Some restaurants have secret menus, special items that you can only get if you know to ask. New Jersey’s student loan program has secret options, too — borrowers may be able to get help from the agency, but only if they know to ask.
New Jersey has the largest state-based student loan program in the country, with particularly stringent terms that can lead to financial ruin, as ProPublica and the New York Times recently detailed. The agency overseeing the program says it has a policy to help some families if the children who were supposed to benefit from the loans die.
But internal emails show that staffers at the Higher Education Student Assistance Authority, or HESAA, have been instructed not to tell families that they may qualify for help unless they explicitly ask.
“Families of deceased borrowers (or surviving cosigners) must inquire if HESAA has a policy on loan forgiveness,” a supervising staffer wrote in an email to employees in May 2016. “We should not be volunteering this information.”
Similar instructions were sent out three years earlier. “Only advise the cosigner/coborrower about loan forgiveness when asked,” wrote the same staffer in a 2013 email about what to do when borrowers die. A senior supervisor was cc’ed on both emails.
The agency said that the instructions were not agency policy.
“The emails you shared with us do not accurately reflect the Authority’s policy or practice on loan forgiveness,” said Marcia Karrow, the agency’s chief of staff, in an emailed statement. (Read the agency’s full response.)
Karrow did not provide any emails from management correcting the instructions circulated in 2013 or 2016 after they were sent out. Instead, she said, “in person training was provided.”
The agency says that over the past four years, they have helped 35 of 50 cosigners or co-borrowers who have requested assistance after a borrower died or became disabled. But it is impossible to know how many could have been helped if they knew to ask.
It’s not the first time that New Jersey has required borrowers to jump through hoops to get help.
After Superstorm Sandy devastated New Jersey in November 2012, thousands of residents faced financial ruin: Nearly 350,000 homes were destroyed, about 100,000 workers filed unemployment claims, and business losses totaled over $8 billion.
Given how overwhelmed many residents were, the agency’s chief executive said New Jersey did not tell credit agencies about any late payments in the month after the storm.
“No one who made a late payment has to worry about their credit rating being adversely affected,” Executive Director Gabrielle Charette said at the board meeting in January 2013.
But that wasn’t what happened. Instead, the agency only erased late payment reports if a borrower requested it.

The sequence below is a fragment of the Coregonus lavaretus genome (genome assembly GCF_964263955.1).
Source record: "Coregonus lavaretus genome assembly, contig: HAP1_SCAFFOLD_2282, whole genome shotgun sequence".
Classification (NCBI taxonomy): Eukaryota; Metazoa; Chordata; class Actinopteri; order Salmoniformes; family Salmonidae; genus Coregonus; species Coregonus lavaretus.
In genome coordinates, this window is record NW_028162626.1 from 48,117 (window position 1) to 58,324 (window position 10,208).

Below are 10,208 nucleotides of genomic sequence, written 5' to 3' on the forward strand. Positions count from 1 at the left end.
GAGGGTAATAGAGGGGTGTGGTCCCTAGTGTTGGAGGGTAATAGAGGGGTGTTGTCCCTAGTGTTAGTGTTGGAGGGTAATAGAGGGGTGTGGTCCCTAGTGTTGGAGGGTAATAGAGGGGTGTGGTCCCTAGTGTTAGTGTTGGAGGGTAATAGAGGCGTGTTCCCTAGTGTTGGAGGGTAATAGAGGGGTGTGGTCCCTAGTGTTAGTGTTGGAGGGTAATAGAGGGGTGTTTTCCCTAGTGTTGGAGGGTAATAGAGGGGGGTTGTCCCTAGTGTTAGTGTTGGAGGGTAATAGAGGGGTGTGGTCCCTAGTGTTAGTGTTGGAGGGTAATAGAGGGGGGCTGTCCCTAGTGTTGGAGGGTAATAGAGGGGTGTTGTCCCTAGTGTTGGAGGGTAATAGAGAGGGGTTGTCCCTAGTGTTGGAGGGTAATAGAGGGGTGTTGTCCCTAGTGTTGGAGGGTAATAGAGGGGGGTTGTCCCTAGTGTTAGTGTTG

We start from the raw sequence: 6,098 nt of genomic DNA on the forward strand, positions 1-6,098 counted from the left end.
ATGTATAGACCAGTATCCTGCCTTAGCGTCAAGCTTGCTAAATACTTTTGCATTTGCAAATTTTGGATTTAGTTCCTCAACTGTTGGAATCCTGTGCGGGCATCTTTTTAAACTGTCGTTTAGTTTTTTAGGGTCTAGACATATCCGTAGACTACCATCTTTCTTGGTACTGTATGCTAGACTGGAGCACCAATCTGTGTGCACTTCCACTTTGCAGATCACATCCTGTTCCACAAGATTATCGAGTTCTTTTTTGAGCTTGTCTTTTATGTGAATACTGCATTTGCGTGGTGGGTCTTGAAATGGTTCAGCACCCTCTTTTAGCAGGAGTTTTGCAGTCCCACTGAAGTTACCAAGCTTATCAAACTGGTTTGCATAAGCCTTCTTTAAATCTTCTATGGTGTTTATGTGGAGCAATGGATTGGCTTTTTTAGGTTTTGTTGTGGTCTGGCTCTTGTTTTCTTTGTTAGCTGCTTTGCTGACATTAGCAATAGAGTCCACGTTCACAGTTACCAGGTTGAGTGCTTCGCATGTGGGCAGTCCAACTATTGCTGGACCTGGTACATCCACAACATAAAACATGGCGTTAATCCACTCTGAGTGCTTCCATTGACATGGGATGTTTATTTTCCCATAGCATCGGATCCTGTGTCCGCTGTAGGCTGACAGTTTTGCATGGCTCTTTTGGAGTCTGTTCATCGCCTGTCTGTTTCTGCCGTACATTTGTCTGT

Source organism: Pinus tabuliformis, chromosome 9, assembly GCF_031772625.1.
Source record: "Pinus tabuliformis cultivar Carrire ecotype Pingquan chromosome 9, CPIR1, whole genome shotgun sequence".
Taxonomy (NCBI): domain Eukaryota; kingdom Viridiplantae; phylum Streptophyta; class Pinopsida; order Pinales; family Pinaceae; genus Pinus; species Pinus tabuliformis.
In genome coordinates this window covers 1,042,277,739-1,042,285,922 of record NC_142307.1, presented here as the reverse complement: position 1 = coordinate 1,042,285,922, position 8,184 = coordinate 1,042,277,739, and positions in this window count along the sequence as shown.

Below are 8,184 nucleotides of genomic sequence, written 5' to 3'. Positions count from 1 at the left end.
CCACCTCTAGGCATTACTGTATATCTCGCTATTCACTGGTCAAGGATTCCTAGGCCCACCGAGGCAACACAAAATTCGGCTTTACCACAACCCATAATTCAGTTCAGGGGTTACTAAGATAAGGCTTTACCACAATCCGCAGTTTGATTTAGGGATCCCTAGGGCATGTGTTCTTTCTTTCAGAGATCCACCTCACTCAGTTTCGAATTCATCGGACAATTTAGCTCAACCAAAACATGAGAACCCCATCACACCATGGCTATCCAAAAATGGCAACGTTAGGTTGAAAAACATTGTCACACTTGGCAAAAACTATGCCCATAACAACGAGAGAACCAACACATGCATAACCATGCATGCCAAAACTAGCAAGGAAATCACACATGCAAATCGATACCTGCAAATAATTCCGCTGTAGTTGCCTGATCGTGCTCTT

“All reportings from Nov 2012 can be removed when disputed,” a program officer instructed staff in an August 2013 email related to Hurricane Sandy credit reporting appeals.
Following the storm, the agency did put a note on its website telling borrowers to contact them if they were struggling and says it sent written notice about the delinquency policy to borrowers.
When asked about credit reporting after the storm, initially Karrow stood by the statements of the executive director. “Regarding Hurricane Sandy, no delinquencies were reported to any credit agency during the month of November, 2012,” she said in an emailed statement to ProPublica.
But when ProPublica showed that a borrower had indeed been reported late in November 2012, the agency changed its response to say officials had discovered that credit reporting had not been suspended, “as had been directed by the Executive in the early days following the storm.”
The instructions to staff illustrate just one side of the agency’s hard-nosed approach in dealing with struggling student borrowers.
As we have detailed, repayment of New Jersey’s loans cannot be based on income and borrowers who struggle to find a job or face financial hardship are given few breaks.
In one case, HESAA insisted that a mother continue to pay off loans she cosigned with her son even after he was murdered.
New Jersey’s agency has collection powers that surpass those of even the most predatory for-profit lenders. Backed by the power of the state, the agency can garnish wages, revoke state income tax refunds, suspend professional licenses and even take away lottery winnings — all without getting a court’s approval. Once borrowers default, the agency cuts off contact with them, sending their accounts to a collection firm that can tack on an extra 30 percent in attorney fees.
Karrow previously told ProPublica and the New York Times that “the vast majority of these borrowers are happy with the program and are pleased that NJCLASS provided them the opportunity to pursue the higher education of their choosing.” (Read the agency’s responses to our previous questions.)
In response to our reporting, New Jersey Assemblywoman Mila Jasey, who chairs the state assembly’s higher education committee, called on New Jersey to review student loan issues at the agency.
“Our state must review the existing system with a more compassionate eye to those situations that have such a destructive impact on people who simply sought to better their lives by earning a college degree,” Jasey said in a statement.